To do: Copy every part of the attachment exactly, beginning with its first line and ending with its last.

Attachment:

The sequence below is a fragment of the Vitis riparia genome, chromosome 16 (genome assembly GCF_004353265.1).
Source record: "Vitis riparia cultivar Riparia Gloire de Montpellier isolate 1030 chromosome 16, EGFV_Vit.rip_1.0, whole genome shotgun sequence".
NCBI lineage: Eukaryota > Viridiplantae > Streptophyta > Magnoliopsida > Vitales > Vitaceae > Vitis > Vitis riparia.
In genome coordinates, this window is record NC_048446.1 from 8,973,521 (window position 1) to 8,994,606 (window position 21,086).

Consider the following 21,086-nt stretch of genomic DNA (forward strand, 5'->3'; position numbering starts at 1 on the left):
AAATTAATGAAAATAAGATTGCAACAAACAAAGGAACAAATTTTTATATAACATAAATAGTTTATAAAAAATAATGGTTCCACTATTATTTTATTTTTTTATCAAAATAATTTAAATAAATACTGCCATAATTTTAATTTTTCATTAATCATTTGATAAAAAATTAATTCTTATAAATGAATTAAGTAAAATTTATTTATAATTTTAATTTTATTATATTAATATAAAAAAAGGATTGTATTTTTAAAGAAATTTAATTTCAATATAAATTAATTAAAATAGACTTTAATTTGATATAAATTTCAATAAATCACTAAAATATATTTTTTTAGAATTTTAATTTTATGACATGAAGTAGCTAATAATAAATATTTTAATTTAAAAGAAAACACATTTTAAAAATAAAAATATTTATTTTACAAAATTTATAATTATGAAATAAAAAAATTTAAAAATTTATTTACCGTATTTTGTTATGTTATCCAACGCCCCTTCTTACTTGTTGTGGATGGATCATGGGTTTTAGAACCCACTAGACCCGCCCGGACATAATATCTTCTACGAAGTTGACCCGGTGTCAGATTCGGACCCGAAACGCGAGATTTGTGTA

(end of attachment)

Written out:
The sequence below is a fragment of the Vitis riparia genome, chromosome 16 (genome assembly GCF_004353265.1).
Source record: "Vitis riparia cultivar Riparia Gloire de Montpellier isolate 1030 chromosome 16, EGFV_Vit.rip_1.0, whole genome shotgun sequence".
NCBI lineage: Eukaryota > Viridiplantae > Streptophyta > Magnoliopsida > Vitales > Vitaceae > Vitis > Vitis riparia.
In genome coordinates, this window is record NC_048446.1 from 8,973,521 (window position 1) to 8,994,606 (window position 21,086).

Consider the following 21,086-nt stretch of genomic DNA (forward strand, 5'->3'; position numbering starts at 1 on the left):
AAATTAATGAAAATAAGATTGCAACAAACAAAGGAACAAATTTTTATATAACATAAATAGTTTATAAAAAATAATGGTTCCACTATTATTTTATTTTTTTATCAAAATAATTTAAATAAATACTGCCATAATTTTAATTTTTCATTAATCATTTGATAAAAAATTAATTCTTATAAATGAATTAAGTAAAATTTATTTATAATTTTAATTTTATTATATTAATATAAAAAAAGGATTGTATTTTTAAAGAAATTTAATTTCAATATAAATTAATTAAAATAGACTTTAATTTGATATAAATTTCAATAAATCACTAAAATATATTTTTTTAGAATTTTAATTTTATGACATGAAGTAGCTAATAATAAATATTTTAATTTAAAAGAAAACACATTTTAAAAATAAAAATATTTATTTTACAAAATTTATAATTATGAAATAAAAAAATTTAAAAATTTATTTACCGTATTTTGTTATGTTATCCAACGCCCCTTCTTACTTGTTGTGGATGGATCATGGGTTTTAGAACCCACTAGACCCGCCCGGACATAATATCTTCTACGAAGTTGACCCGGTGTCAGATTCGGACCCGAAACGCGAGATTTGTGTA